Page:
• Replace the substantial portion or 20% threshold used to determine whether disclosure is required with a requirement to provide disclosure with respect to the pledged securities in all cases, unless they are immaterial.


The revisions to the rules could have several implications for issuers of debt securities. These include:

  • Facilitates Guarantees by Controlled Subsidiaries. Allows guarantor subsidiaries that are between 50% and 99.9% owned to qualify for reduced financial disclosure.
  • Potentially Lower Interest Rates. The liquidity provided by the registered nature of such debt securities, together with the credit enhancements stemming from the guarantee or collateral, could result in a lower cost of capital for the issuer.
  • Quicker Access to Capital Markets. The optionality afforded to issuers by the amendments to Rule 3-10 and Rule 3-16 to provide the required disclosures outside of the parent company's financial statements will alleviate the time and expense of obtaining an audit for such information and allow issuers to more quickly access favorable capital markets, especially in scenarios where this information has not already been required to be disclosed in the issuer's periodic reporting.
  • The Trust Indenture Act of 1939 (the "TIA"). While the amendments reduce the burdens of complying with Rule 3-16, issuers of registered debt securities collateralized by the securities of their affiliates should still be mindful of the requirements of the TIA, regardless of whether a collateral cut-back provision is included in the indenture or collateral documents. Registered debt securities must be issued under an indenture that is qualified under the TIA. Section 314(d) of the TIA requires, subject to an SEC staff exception set forth in a no action letter to Pregis Corporation that may be applicable to certain debt securities , that if collateral is to be released from a lien securing any debt securities under a TIA qualified indenture, a certificate or opinion must be delivered to the trustee stating the fair value of the collateral being released and that the proposed release will not impair the security under such indenture in contravention of the indenture. Consequently, issuers of registered secured debt securities should be aware that Section 314(d) of the TIA may potentially impose compliance costs independent of Rule 3-16. Importantly, outside of the SEC no-action relief in Pregis, issuers cannot evade compliance with Section 314(d) of the TIA through a collateral cut-back provision, as any exclusion from the collateral package needed to prevent the application of Rule 3-16 could constitute a release for purposes of Section 314(d) of the TIA.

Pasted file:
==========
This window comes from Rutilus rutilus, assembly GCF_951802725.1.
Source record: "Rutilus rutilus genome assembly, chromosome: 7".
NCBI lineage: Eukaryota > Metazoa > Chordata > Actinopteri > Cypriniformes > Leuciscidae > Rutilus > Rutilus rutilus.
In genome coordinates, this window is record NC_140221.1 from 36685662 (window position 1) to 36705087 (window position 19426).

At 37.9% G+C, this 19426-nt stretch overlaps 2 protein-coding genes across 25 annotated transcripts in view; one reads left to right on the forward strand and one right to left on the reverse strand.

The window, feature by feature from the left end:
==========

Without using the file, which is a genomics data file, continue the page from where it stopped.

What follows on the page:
• Up-C Structures. The amendments provide flexibility to "Up-C" structured entities in structuring guaranteed debt offerings. In recent years, the Up-C structure has become increasingly popular in the energy industry both for companies pursuing an initial public offering and, recently, for master limited partnerships ("MLPs") seeking to restructure in light of current market and industry dynamics. The ability of Up-Cs to pursue a registered offering of guaranteed debt securities is currently severely limited, as many of the operating subsidiaries in such structure have non-voting economic rights that are not 100% held by the sponsor entity, thus rendering the exception to the current Rule 3-10's requirement to provide standalone financial statements inapplicable with respect to such subsidiaries. Under the new rules, as long as such operating subsidiaries are consolidated in the Up-C parent entity's financial statements, such entity will be permitted to provide the substantially less burdensome disclosures in connection with a registered offering.
  • Guaranteed Debt Offerings Following an Acquisition. The amendments ease the ability of companies to quickly undertake a registered debt offering guaranteed by a recently acquired entity. Under current Rule 3-10, issuers of registered debt securities guaranteed by a recently acquired subsidiary are required to provide pre-acquisition audited financial statements if such subsidiary is significant relative to the amount of the securities being registered, which often results in the application of a lower significance level than would be required under Rule 3-05 of Regulation S-X. Under the amended rules, issuers and guarantors need only provide pre-acquisition summarized financial information (as opposed to financial statements) and generally only in circumstances where financial statements would already be required by Rule 3-05. This is particularly relevant to MLPs who may acquire entities from their sponsor in drop-down transactions that may be significant relative to the amount of a contemplated debt offering, but immaterial relative to the MLP itself.


i The SEC has granted relief from the requirements of Section 314(d) of the TIA to the extent that the following four criteria set forth in the 2007 SEC no-action letter to Pregis Corporation are met: (1) the notes are secured by agreements that are external to the indenture; (2) decisions relating to the collateral maintenance and release are made by a party other than the indenture trustee; (3) neither the trustee nor the noteholders have any control over these decisions; and (4) the collateral securing the indenture securities also secures other debt.

Baker Botts is an international law firm whose lawyers practice throughout a network of offices around the globe. Based on our experience and knowledge of our clients' industries, we are recognized as a leading firm in the energy, technology and life sciences sectors. Since 1840, we have provided creative and effective legal solutions for our clients while demonstrating an unrelenting commitment to excellence. For more information, please visit

Related Professionals